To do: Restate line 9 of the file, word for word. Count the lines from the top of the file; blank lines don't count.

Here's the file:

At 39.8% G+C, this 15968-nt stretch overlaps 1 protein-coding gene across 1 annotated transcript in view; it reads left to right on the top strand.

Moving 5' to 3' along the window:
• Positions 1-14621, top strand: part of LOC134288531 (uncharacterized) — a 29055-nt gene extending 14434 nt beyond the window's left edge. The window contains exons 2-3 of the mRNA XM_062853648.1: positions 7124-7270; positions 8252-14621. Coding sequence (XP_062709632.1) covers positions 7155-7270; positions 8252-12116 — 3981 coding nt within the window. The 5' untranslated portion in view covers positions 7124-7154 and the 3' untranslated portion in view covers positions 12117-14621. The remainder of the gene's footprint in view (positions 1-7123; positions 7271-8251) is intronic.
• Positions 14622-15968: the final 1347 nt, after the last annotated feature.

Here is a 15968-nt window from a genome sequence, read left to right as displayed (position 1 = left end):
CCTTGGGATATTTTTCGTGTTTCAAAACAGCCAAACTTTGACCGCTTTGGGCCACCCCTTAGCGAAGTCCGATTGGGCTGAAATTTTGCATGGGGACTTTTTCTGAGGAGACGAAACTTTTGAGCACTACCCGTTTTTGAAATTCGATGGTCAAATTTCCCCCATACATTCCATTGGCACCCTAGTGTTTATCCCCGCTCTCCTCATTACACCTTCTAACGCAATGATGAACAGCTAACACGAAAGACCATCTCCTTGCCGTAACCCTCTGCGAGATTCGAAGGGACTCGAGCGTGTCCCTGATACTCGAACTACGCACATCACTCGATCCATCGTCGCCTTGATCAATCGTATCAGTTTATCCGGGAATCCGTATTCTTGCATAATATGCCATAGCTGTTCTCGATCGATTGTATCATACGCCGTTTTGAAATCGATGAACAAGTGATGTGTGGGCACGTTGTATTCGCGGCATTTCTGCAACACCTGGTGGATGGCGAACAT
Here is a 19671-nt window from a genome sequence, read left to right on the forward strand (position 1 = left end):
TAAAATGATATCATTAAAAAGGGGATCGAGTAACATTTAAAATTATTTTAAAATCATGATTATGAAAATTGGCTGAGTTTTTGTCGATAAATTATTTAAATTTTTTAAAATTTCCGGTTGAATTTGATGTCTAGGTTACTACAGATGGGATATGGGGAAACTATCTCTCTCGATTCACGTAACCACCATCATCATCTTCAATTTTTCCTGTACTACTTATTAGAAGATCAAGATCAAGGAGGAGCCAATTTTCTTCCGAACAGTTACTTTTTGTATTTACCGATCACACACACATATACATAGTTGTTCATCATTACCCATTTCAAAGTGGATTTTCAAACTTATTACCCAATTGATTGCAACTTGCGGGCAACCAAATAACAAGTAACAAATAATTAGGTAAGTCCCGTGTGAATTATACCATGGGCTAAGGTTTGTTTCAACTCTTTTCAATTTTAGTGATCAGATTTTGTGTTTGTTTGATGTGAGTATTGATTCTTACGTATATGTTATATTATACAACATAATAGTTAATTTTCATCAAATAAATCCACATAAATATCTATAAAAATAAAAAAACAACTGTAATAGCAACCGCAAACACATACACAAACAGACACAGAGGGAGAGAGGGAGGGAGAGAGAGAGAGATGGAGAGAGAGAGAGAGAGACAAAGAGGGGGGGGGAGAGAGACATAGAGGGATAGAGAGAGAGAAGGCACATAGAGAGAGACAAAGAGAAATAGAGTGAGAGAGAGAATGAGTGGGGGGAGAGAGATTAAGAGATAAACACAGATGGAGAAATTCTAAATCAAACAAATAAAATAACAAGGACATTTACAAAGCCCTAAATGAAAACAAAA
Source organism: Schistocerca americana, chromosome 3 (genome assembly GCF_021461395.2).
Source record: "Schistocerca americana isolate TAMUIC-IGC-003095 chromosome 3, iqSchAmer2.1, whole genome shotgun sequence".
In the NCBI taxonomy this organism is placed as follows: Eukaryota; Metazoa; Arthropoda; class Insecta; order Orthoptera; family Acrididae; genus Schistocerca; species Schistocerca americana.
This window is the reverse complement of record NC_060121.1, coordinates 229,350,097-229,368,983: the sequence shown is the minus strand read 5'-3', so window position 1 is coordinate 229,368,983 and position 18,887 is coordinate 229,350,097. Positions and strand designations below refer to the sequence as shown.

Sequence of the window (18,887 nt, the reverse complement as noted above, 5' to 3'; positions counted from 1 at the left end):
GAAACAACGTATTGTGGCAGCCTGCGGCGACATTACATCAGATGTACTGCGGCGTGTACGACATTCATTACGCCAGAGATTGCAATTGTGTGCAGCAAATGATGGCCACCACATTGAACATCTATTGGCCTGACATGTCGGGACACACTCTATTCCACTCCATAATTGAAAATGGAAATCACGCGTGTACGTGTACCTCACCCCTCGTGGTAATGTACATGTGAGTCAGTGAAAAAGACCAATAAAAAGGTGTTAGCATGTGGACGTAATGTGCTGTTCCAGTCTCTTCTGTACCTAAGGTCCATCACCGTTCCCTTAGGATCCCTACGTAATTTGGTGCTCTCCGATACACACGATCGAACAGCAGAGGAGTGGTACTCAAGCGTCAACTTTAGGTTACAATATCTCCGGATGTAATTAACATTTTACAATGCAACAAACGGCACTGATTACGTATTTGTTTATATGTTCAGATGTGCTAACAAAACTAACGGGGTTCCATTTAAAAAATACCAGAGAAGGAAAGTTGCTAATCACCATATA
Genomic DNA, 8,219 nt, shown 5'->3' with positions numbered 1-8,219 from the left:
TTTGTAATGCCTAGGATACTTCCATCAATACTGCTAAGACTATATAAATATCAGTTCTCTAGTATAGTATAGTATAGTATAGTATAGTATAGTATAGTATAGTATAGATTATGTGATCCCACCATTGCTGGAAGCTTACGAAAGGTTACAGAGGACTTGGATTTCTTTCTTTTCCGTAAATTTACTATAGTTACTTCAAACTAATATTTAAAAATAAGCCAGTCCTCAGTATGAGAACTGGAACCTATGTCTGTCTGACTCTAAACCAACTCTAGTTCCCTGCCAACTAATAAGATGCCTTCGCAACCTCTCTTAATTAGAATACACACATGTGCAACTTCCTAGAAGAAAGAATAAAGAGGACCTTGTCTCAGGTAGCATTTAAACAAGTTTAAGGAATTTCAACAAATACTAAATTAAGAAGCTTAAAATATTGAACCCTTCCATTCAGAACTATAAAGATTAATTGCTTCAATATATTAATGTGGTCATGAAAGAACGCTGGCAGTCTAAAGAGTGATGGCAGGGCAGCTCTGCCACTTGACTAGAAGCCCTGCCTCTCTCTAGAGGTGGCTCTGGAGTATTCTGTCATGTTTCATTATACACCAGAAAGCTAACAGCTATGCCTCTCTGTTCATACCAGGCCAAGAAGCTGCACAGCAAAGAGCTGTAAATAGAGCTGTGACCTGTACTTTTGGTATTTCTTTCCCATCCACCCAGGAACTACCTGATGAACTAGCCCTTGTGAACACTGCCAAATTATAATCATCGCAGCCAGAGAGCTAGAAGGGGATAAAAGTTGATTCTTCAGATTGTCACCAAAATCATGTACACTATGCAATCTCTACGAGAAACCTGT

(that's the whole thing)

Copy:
Source organism: Schistocerca americana, chromosome 3 (genome assembly GCF_021461395.2).